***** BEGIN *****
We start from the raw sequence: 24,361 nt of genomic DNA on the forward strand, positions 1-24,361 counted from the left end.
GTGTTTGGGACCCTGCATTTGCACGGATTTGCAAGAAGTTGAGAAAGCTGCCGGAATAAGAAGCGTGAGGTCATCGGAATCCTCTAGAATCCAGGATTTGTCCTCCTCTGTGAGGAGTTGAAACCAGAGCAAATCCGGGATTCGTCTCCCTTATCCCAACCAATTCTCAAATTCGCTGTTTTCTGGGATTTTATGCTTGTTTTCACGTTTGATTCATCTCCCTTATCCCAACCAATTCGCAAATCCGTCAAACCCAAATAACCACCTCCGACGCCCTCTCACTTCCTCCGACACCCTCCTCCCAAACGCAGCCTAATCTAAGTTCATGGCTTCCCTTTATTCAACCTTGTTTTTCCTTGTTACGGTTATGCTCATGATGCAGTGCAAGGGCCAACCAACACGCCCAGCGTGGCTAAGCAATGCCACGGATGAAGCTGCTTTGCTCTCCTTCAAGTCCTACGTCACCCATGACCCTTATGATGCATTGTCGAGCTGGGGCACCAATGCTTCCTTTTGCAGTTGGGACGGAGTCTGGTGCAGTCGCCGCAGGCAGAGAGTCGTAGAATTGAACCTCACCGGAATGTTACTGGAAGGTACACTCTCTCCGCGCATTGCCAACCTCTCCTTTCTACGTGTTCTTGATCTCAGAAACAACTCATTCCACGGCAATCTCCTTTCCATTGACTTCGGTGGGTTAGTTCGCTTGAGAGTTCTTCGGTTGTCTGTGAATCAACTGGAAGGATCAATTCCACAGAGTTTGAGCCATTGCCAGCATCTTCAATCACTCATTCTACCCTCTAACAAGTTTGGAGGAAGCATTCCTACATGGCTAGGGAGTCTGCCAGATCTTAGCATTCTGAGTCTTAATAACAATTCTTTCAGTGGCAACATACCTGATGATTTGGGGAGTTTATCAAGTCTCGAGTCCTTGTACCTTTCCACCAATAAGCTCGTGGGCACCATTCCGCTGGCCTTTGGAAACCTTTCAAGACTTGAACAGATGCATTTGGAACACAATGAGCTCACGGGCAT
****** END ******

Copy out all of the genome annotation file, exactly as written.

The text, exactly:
We start from the raw sequence: 24,361 nt of genomic DNA on the forward strand, positions 1-24,361 counted from the left end.
GTGTTTGGGACCCTGCATTTGCACGGATTTGCAAGAAGTTGAGAAAGCTGCCGGAATAAGAAGCGTGAGGTCATCGGAATCCTCTAGAATCCAGGATTTGTCCTCCTCTGTGAGGAGTTGAAACCAGAGCAAATCCGGGATTCGTCTCCCTTATCCCAACCAATTCTCAAATTCGCTGTTTTCTGGGATTTTATGCTTGTTTTCACGTTTGATTCATCTCCCTTATCCCAACCAATTCGCAAATCCGTCAAACCCAAATAACCACCTCCGACGCCCTCTCACTTCCTCCGACACCCTCCTCCCAAACGCAGCCTAATCTAAGTTCATGGCTTCCCTTTATTCAACCTTGTTTTTCCTTGTTACGGTTATGCTCATGATGCAGTGCAAGGGCCAACCAACACGCCCAGCGTGGCTAAGCAATGCCACGGATGAAGCTGCTTTGCTCTCCTTCAAGTCCTACGTCACCCATGACCCTTATGATGCATTGTCGAGCTGGGGCACCAATGCTTCCTTTTGCAGTTGGGACGGAGTCTGGTGCAGTCGCCGCAGGCAGAGAGTCGTAGAATTGAACCTCACCGGAATGTTACTGGAAGGTACACTCTCTCCGCGCATTGCCAACCTCTCCTTTCTACGTGTTCTTGATCTCAGAAACAACTCATTCCACGGCAATCTCCTTTCCATTGACTTCGGTGGGTTAGTTCGCTTGAGAGTTCTTCGGTTGTCTGTGAATCAACTGGAAGGATCAATTCCACAGAGTTTGAGCCATTGCCAGCATCTTCAATCACTCATTCTACCCTCTAACAAGTTTGGAGGAAGCATTCCTACATGGCTAGGGAGTCTGCCAGATCTTAGCATTCTGAGTCTTAATAACAATTCTTTCAGTGGCAACATACCTGATGATTTGGGGAGTTTATCAAGTCTCGAGTCCTTGTACCTTTCCACCAATAAGCTCGTGGGCACCATTCCGCTGGCCTTTGGAAACCTTTCAAGACTTGAACAGATGCATTTGGAACACAATGAGCTCACGGGCAT